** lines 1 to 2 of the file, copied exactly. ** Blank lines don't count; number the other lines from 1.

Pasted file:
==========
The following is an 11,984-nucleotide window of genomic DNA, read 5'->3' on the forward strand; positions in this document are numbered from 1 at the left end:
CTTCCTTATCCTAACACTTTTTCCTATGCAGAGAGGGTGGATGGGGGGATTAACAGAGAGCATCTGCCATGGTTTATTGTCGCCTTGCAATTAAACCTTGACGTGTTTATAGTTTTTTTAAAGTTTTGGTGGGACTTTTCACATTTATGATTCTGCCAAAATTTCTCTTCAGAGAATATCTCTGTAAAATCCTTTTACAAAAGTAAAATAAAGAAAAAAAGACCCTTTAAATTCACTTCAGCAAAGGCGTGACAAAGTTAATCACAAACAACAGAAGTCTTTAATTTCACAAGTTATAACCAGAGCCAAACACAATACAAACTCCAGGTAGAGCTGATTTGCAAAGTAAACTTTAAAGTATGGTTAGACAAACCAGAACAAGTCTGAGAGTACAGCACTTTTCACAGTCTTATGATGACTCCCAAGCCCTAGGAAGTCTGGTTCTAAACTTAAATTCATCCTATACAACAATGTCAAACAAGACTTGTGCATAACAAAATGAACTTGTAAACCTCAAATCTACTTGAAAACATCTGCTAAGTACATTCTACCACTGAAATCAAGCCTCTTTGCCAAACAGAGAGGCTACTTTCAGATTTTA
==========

The following is an 11,984-nucleotide window of genomic DNA, read 5'->3' on the forward strand; positions in this document are numbered from 1 at the left end:
CTTCCTTATCCTAACACTTTTTCCTATGCAGAGAGGGTGGATGGGGGGATTAACAGAGAGCATCTGCCATGGTTTATTGTCGCCTTGCAATTAAACCTTGACGTGTTTATAGTTTTTTTAAAGTTTTGGTGGGACTTTTCACATTTATGATTCTGCCAAAATTTCTCTTCAGAGAATATCTCTGTAAAATCCTTTTACAAAAGTAAAATAAAGAAAAAAAGACCCTTTAAATTCACTTCAGCAAAGGCGTGACAAAGTTAATCACAAACAACAGAAGTCTTTAATTTCACAAGTTATAACCAGAGCCAAACACAATACAAACTCCAGGTAGAGCTGATTTGCAAAGTAAACTTTAAAGTATGGTTAGACAAACCAGAACAAGTCTGAGAGTACAGCACTTTTCACAGTCTTATGATGACTCCCAAGCCCTAGGAAGTCTGGTTCTAAACTTAAATTCATCCTATACAACAATGTCAAACAAGACTTGTGCATAACAAAATGAACTTGTAAACCTCAAATCTACTTGAAAACATCTGCTAAGTACATTCTACCACTGAAATCAAGCCTCTTTGCCAAACAGAGAGGCTACTTTCAGATTTTA